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According to Apple...

...we should do : if ([response isKindOfClass:[NSHTTPURLResponse self]])

Is it the same as doing if ([response isKindOfClass:[NSHTTPURLResponse class]]) ?

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There is no difference: see…. – Martin R Jan 11 '13 at 10:04
up vote 0 down vote accepted

Ok, Martin R's comment is right, it's the same. For any class, I can do either [ClassName self] or [ClassName class] for the same result. And I can override both of them:

+ (Class)class
    return [super class];
+ (id)self
    return [super self];

In fact, all NSObject instance methods (-) become class methods (+) for a Class.

Pro about manipulating 'self':

  • we are directly manipulating a Class, so no need to ask for the class of a Class

Con about manipulating 'self':

  • it is low-typed as 'id'.
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Both -self and +class do the same thing: return the object it was called on.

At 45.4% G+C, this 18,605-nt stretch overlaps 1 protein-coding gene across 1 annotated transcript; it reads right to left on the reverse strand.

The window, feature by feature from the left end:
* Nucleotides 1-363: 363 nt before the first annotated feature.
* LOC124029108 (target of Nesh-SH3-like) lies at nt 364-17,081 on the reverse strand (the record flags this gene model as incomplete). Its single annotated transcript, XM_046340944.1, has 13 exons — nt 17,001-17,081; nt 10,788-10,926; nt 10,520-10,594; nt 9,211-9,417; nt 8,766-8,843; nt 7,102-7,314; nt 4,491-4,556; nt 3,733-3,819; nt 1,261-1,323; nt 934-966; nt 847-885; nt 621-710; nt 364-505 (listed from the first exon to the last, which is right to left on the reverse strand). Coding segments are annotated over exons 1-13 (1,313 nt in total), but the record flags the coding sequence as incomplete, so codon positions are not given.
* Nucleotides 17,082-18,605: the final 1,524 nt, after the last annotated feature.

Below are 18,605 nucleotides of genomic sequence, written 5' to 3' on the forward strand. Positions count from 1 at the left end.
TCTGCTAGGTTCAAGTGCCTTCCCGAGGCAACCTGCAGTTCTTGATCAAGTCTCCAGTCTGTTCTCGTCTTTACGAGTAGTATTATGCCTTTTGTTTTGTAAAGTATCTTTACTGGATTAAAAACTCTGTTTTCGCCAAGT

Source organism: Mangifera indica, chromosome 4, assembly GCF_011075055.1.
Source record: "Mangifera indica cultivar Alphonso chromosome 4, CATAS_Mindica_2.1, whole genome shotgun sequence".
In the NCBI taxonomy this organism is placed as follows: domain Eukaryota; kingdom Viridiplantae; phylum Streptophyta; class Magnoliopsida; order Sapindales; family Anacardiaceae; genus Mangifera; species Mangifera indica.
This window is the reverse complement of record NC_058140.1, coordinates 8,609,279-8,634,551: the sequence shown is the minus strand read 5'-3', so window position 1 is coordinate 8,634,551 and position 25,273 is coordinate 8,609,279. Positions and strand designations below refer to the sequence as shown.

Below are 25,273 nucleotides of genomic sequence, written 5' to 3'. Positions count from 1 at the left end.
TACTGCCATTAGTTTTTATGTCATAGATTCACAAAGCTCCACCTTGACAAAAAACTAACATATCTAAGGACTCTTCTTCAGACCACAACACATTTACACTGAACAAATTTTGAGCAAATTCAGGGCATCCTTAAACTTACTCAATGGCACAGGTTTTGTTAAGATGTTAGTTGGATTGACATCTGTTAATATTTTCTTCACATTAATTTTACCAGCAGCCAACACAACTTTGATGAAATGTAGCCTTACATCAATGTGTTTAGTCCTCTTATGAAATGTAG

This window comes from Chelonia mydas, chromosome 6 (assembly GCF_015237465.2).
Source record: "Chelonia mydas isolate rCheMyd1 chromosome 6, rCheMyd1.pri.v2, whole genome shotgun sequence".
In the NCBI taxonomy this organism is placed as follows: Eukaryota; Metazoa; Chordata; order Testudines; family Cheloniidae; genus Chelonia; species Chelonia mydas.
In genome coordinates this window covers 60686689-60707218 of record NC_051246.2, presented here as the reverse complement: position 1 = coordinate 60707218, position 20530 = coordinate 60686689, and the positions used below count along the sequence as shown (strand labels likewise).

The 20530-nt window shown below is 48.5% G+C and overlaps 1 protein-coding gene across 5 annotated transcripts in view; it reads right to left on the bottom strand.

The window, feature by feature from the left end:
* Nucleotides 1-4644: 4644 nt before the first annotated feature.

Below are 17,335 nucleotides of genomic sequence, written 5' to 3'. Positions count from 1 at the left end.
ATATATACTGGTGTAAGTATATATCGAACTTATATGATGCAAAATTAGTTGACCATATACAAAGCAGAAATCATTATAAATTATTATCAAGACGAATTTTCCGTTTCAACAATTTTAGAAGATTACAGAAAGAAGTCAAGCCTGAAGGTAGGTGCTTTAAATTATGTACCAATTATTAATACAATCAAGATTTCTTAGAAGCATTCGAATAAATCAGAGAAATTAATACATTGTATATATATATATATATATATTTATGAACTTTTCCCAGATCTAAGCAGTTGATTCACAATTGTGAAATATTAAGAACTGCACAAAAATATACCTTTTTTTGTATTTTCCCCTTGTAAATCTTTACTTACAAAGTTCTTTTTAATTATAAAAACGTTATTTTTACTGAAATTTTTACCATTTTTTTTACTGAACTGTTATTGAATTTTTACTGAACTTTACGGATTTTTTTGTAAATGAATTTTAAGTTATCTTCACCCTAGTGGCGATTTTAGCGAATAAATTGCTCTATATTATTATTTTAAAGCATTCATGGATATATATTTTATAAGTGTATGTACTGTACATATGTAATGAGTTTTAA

I wish that the Cocoa library writers would have never had +class, and we would just use [ClassName self] instead of [ClassName class], because now people always confuse +class with -class (which do very different things).

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as written in my answer, all NSObject instance methods (-) become class methods (+) for a Class. This means that technically it wouldn't have been possible to avoid a +class method. And for the same reason, we have a +hash, +superclass, +self, +zone, +isProxy, +retain, +release, +autorelease, +retainCount, +description, +init, +dealloc, +finalize, +copy, +mutableCopy, +allowsWeakReference, +retainWeakReference, +classForCoder, +autoContentAccessingProxy, ... – Cœur Jan 13 '13 at 11:21
@Cœur: + and - denote where a method is implemented in the code. At runtime, there are just messages and objects; and no distinction between instance methods and class methods -- they are all methods of objects. So I am talking about the -[NSObject self] method (which of course can be used by all objects that are instances of NSObject, including class objects of classes that descend from NSObject) and the +[NSObject class] method. – newacct Jan 13 '13 at 11:43

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